Speaking of the above referenced article, it occurs to me that this would be a good time to remind you that the term S.A.M means Standard Allowable Minutes. Another useful phrase to know is “Through Put Time”. This refers to the total amount of time it takes to move a product through all phases of operation to completion. For example, the SAMS of a product might only be 12 minutes (aggregate of all sewing time) but the through put time may be a week to organize and process all of those lots into finished units.

As a method, in it’s traditional application, UPS isn’t feasible for most DEs. UPS systems require high capital costs to move stuff around because it means an installed overhead conveyor system. Most of you aren’t likely to have seen something like this but a theoretically similar system would be at a dry cleaners but much more specialized and technologically advanced. In a smaller shop, one person could schlepp each bundle around.

The leading supplier of UPS systems is a Swedish firm called Eton. I wrote about them before and we were very surprised at how nice they were to us even though we couldn’t possibly be a customer. To save you a click, I wrote:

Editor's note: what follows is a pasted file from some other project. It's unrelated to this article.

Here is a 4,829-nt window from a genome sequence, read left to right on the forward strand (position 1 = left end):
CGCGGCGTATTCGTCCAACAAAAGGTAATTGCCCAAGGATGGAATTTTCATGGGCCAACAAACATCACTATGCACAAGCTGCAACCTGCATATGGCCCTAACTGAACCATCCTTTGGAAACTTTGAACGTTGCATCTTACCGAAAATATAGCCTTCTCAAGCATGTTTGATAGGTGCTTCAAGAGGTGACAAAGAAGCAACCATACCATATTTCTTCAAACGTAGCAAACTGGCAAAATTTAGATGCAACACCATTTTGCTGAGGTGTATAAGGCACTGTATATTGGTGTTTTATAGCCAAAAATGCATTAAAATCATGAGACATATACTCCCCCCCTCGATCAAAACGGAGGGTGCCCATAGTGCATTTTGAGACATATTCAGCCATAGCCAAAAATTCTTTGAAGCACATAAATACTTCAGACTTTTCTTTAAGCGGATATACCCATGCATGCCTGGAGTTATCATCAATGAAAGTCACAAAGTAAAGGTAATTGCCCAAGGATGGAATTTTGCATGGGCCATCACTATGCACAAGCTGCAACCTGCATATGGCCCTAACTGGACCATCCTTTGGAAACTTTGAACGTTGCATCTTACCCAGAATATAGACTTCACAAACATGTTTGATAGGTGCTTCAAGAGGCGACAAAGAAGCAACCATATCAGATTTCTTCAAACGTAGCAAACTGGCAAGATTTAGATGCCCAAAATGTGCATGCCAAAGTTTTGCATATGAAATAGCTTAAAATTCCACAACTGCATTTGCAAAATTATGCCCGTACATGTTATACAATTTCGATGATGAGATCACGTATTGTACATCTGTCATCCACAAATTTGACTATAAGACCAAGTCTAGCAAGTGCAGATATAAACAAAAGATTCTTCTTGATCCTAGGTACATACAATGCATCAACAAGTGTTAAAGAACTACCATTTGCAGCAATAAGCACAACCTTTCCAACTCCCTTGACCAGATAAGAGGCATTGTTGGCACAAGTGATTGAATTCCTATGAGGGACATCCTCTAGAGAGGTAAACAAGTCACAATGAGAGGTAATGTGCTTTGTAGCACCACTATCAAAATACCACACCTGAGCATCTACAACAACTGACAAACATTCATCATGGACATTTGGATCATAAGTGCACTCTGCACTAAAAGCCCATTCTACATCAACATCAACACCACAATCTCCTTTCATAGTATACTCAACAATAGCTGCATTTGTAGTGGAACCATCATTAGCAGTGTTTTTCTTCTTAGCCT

Eric and I visited the Eton booth, I was very very surprised at how cordially we were received there. Honestly, I was looking at it from afar because Eton is a huge company, with complex handling systems that I don’t think would interest many of you -and I told them so as to spare their effort- but James Hoerig (VP of sales) didn’t care that we were piddley sized and gave us the spiel anyway. Eton is a class act. Basically, Eton is an overhead conveyor system, conveyor in the sense it conveys, moves parts and finished goods from place to place. They had an operational system running in the booth with accompanying video. There’s video on their site too (very cool). Their system moves WIP from operator to operator; I’d only thought of these conveyance systems as being useful in inventory and distribution. James explained that in certain types of manufacturing -parachutes for instance- conveyance systems are obligatory and it makes sense if you think about it although I never had. The conveyors have to be installed over 20 feet up (or did he say 30 feet?) for big products like that. These systems are very useful when making over sized products to include items like comforters and blankets.

When I did later research, I found that Eton started out as a shirt manufacturing company. The UPS system they developed was something they did in house to facilitate their own process. Interestingly enough, the only automaker who uses a UPS system is Saab, another Swedish company.